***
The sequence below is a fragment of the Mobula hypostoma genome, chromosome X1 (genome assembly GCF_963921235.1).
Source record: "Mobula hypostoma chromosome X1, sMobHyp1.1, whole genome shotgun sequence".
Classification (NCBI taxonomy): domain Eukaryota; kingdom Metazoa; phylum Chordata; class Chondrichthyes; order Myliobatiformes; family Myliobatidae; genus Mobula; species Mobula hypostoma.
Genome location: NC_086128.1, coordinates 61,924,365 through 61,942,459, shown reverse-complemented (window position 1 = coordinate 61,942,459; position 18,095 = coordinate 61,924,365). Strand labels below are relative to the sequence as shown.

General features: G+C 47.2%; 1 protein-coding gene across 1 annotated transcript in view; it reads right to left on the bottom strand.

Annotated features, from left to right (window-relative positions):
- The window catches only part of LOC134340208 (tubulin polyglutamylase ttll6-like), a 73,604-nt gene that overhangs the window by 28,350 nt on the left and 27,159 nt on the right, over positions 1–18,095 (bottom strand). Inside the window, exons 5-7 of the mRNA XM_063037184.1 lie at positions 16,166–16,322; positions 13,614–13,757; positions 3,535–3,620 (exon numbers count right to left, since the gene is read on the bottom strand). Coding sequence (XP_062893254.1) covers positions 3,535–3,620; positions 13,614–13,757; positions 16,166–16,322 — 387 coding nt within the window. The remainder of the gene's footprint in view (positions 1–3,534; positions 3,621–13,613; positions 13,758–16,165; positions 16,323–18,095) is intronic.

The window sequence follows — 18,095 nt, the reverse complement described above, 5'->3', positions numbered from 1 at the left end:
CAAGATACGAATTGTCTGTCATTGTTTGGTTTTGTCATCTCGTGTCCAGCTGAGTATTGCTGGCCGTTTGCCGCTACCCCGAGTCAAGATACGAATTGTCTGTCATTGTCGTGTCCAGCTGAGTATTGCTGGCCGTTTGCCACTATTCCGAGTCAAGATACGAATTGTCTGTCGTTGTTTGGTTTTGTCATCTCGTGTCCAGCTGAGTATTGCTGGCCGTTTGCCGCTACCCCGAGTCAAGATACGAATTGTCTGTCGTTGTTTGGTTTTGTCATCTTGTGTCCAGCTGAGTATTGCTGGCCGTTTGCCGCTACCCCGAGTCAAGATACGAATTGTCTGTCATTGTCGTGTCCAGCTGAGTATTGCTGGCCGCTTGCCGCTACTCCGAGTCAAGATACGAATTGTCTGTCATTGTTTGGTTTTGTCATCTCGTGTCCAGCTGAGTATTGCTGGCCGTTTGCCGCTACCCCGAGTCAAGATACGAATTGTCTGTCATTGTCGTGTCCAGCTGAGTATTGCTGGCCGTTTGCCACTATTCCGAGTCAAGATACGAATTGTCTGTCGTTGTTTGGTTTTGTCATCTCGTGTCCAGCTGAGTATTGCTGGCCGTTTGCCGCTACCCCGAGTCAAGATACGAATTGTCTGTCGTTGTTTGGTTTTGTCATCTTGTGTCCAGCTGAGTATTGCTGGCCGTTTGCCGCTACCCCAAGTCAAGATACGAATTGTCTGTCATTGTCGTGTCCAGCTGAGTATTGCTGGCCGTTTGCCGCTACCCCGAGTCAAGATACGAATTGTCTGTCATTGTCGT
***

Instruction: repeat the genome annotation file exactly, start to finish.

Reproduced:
The sequence below is a fragment of the Mobula hypostoma genome, chromosome X1 (genome assembly GCF_963921235.1).
Source record: "Mobula hypostoma chromosome X1, sMobHyp1.1, whole genome shotgun sequence".
Classification (NCBI taxonomy): domain Eukaryota; kingdom Metazoa; phylum Chordata; class Chondrichthyes; order Myliobatiformes; family Myliobatidae; genus Mobula; species Mobula hypostoma.
Genome location: NC_086128.1, coordinates 61,924,365 through 61,942,459, shown reverse-complemented (window position 1 = coordinate 61,942,459; position 18,095 = coordinate 61,924,365). Strand labels below are relative to the sequence as shown.

General features: G+C 47.2%; 1 protein-coding gene across 1 annotated transcript in view; it reads right to left on the bottom strand.

Annotated features, from left to right (window-relative positions):
- The window catches only part of LOC134340208 (tubulin polyglutamylase ttll6-like), a 73,604-nt gene that overhangs the window by 28,350 nt on the left and 27,159 nt on the right, over positions 1–18,095 (bottom strand). Inside the window, exons 5-7 of the mRNA XM_063037184.1 lie at positions 16,166–16,322; positions 13,614–13,757; positions 3,535–3,620 (exon numbers count right to left, since the gene is read on the bottom strand). Coding sequence (XP_062893254.1) covers positions 3,535–3,620; positions 13,614–13,757; positions 16,166–16,322 — 387 coding nt within the window. The remainder of the gene's footprint in view (positions 1–3,534; positions 3,621–13,613; positions 13,758–16,165; positions 16,323–18,095) is intronic.

The window sequence follows — 18,095 nt, the reverse complement described above, 5'->3', positions numbered from 1 at the left end:
CAAGATACGAATTGTCTGTCATTGTTTGGTTTTGTCATCTCGTGTCCAGCTGAGTATTGCTGGCCGTTTGCCGCTACCCCGAGTCAAGATACGAATTGTCTGTCATTGTCGTGTCCAGCTGAGTATTGCTGGCCGTTTGCCACTATTCCGAGTCAAGATACGAATTGTCTGTCGTTGTTTGGTTTTGTCATCTCGTGTCCAGCTGAGTATTGCTGGCCGTTTGCCGCTACCCCGAGTCAAGATACGAATTGTCTGTCGTTGTTTGGTTTTGTCATCTTGTGTCCAGCTGAGTATTGCTGGCCGTTTGCCGCTACCCCGAGTCAAGATACGAATTGTCTGTCATTGTCGTGTCCAGCTGAGTATTGCTGGCCGCTTGCCGCTACTCCGAGTCAAGATACGAATTGTCTGTCATTGTTTGGTTTTGTCATCTCGTGTCCAGCTGAGTATTGCTGGCCGTTTGCCGCTACCCCGAGTCAAGATACGAATTGTCTGTCATTGTCGTGTCCAGCTGAGTATTGCTGGCCGTTTGCCACTATTCCGAGTCAAGATACGAATTGTCTGTCGTTGTTTGGTTTTGTCATCTCGTGTCCAGCTGAGTATTGCTGGCCGTTTGCCGCTACCCCGAGTCAAGATACGAATTGTCTGTCGTTGTTTGGTTTTGTCATCTTGTGTCCAGCTGAGTATTGCTGGCCGTTTGCCGCTACCCCAAGTCAAGATACGAATTGTCTGTCATTGTCGTGTCCAGCTGAGTATTGCTGGCCGTTTGCCGCTACCCCGAGTCAAGATACGAATTGTCTGTCATTGTCGT